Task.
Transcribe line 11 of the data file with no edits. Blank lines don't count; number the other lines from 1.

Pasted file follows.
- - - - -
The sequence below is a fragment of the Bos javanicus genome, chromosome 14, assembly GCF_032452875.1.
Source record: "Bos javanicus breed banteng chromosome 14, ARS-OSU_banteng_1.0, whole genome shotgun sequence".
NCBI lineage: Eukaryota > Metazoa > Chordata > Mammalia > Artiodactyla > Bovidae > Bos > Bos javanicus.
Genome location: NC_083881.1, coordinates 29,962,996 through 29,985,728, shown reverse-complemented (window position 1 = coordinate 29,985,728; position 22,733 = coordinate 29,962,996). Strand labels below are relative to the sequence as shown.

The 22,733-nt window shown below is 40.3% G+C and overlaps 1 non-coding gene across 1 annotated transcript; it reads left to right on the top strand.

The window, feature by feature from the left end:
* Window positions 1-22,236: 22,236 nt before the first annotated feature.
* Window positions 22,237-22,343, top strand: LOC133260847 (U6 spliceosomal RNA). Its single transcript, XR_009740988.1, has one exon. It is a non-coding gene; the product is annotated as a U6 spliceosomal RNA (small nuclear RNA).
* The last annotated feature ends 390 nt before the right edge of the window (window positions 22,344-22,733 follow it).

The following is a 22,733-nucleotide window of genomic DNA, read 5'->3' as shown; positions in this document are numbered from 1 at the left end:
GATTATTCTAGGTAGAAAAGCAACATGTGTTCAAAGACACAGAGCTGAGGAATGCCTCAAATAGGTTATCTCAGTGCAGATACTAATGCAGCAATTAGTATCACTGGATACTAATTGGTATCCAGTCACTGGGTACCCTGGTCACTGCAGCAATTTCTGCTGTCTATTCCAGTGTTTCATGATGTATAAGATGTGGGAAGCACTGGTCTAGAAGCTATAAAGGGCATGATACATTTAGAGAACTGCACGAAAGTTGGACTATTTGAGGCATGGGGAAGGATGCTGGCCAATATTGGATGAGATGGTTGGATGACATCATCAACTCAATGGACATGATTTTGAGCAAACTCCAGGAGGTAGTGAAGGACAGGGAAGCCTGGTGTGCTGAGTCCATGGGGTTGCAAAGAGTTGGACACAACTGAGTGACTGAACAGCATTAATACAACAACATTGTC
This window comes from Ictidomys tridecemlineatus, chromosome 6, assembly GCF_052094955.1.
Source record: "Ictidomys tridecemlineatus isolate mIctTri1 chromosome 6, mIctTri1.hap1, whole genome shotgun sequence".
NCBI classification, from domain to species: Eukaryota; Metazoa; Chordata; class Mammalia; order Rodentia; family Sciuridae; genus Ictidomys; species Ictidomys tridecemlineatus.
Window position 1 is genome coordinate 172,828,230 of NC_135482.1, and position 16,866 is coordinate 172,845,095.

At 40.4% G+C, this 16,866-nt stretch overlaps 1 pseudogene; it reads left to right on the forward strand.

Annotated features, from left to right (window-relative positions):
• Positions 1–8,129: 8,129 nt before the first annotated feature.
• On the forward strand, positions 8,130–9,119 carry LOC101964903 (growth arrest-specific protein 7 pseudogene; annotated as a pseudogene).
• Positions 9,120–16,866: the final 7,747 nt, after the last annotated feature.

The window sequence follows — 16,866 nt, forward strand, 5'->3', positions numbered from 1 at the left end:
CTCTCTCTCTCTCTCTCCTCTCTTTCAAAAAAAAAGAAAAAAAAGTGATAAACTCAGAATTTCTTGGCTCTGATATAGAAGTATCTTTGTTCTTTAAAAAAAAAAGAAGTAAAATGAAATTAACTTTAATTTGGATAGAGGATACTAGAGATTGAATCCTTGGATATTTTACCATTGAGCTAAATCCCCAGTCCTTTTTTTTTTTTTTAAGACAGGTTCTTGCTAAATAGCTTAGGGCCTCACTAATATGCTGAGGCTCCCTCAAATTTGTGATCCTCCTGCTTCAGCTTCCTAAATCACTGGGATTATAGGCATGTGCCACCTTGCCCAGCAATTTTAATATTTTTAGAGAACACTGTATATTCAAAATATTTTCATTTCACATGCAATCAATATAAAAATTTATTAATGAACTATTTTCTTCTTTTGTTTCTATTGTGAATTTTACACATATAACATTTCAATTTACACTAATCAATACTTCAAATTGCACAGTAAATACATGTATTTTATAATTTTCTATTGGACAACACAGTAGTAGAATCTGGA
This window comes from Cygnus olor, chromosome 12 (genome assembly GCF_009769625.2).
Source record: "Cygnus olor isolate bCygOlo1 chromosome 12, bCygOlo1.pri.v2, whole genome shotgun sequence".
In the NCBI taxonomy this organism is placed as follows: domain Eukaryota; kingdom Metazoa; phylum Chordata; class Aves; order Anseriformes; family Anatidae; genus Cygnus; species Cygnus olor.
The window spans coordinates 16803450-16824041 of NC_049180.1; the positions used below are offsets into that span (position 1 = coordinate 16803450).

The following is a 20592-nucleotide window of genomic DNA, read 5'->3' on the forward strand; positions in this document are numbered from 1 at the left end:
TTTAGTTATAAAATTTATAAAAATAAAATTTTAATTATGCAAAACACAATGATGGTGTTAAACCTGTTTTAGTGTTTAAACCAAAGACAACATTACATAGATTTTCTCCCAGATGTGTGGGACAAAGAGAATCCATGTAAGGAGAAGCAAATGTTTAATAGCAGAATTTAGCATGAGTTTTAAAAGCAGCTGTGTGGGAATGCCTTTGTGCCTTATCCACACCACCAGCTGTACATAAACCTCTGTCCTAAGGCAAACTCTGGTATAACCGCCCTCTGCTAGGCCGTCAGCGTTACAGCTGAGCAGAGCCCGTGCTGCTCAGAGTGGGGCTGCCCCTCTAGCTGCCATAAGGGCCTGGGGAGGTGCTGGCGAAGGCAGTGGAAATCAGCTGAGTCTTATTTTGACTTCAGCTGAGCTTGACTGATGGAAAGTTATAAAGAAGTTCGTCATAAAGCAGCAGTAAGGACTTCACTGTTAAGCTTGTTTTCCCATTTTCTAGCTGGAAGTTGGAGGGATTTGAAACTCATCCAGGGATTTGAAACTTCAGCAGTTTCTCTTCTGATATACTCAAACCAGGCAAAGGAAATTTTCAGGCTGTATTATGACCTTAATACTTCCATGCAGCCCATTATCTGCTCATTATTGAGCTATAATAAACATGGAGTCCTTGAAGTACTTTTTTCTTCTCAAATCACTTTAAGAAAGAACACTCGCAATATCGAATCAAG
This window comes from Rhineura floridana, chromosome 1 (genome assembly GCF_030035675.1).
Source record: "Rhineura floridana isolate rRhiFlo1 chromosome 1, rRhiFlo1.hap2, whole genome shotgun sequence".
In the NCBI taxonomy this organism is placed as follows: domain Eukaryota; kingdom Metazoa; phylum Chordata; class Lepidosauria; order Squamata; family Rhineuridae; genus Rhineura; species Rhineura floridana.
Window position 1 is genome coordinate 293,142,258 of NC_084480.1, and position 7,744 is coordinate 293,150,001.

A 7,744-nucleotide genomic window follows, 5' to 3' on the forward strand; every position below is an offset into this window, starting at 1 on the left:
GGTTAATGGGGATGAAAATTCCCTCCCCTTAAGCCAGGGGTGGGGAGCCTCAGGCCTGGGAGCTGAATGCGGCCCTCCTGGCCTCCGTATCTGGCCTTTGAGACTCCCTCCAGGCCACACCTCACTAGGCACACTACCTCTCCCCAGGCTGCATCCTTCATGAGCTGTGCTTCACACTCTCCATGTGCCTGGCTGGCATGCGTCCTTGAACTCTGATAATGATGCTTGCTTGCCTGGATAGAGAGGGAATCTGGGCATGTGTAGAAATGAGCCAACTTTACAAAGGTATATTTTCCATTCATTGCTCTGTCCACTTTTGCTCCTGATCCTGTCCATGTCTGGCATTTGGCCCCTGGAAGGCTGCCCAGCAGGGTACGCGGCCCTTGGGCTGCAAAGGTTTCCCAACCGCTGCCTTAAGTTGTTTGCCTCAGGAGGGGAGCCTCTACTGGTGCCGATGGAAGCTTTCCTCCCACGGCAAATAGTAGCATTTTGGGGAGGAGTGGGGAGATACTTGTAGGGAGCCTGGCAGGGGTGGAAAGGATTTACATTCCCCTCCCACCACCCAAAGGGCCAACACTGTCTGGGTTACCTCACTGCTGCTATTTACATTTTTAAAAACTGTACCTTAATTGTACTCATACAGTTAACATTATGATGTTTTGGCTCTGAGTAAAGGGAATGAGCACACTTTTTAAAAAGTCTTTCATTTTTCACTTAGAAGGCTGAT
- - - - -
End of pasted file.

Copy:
GATTATTCTAGGTAGAAAAGCAACATGTGTTCAAAGACACAGAGCTGAGGAATGCCTCAAATAGGTTATCTCAGTGCAGATACTAATGCAGCAATTAGTATCACTGGATACTAATTGGTATCCAGTCACTGGGTACCCTGGTCACTGCAGCAATTTCTGCTGTCTATTCCAGTGTTTCATGATGTATAAGATGTGGGAAGCACTGGTCTAGAAGCTATAAAGGGCATGATACATTTAGAGAACTGCACGAAAGTTGGACTATTTGAGGCATGGGGAAGGATGCTGGCCAATATTGGATGAGATGGTTGGATGACATCATCAACTCAATGGACATGATTTTGAGCAAACTCCAGGAGGTAGTGAAGGACAGGGAAGCCTGGTGTGCTGAGTCCATGGGGTTGCAAAGAGTTGGACACAACTGAGTGACTGAACAGCATTAATACAACAACATTGTC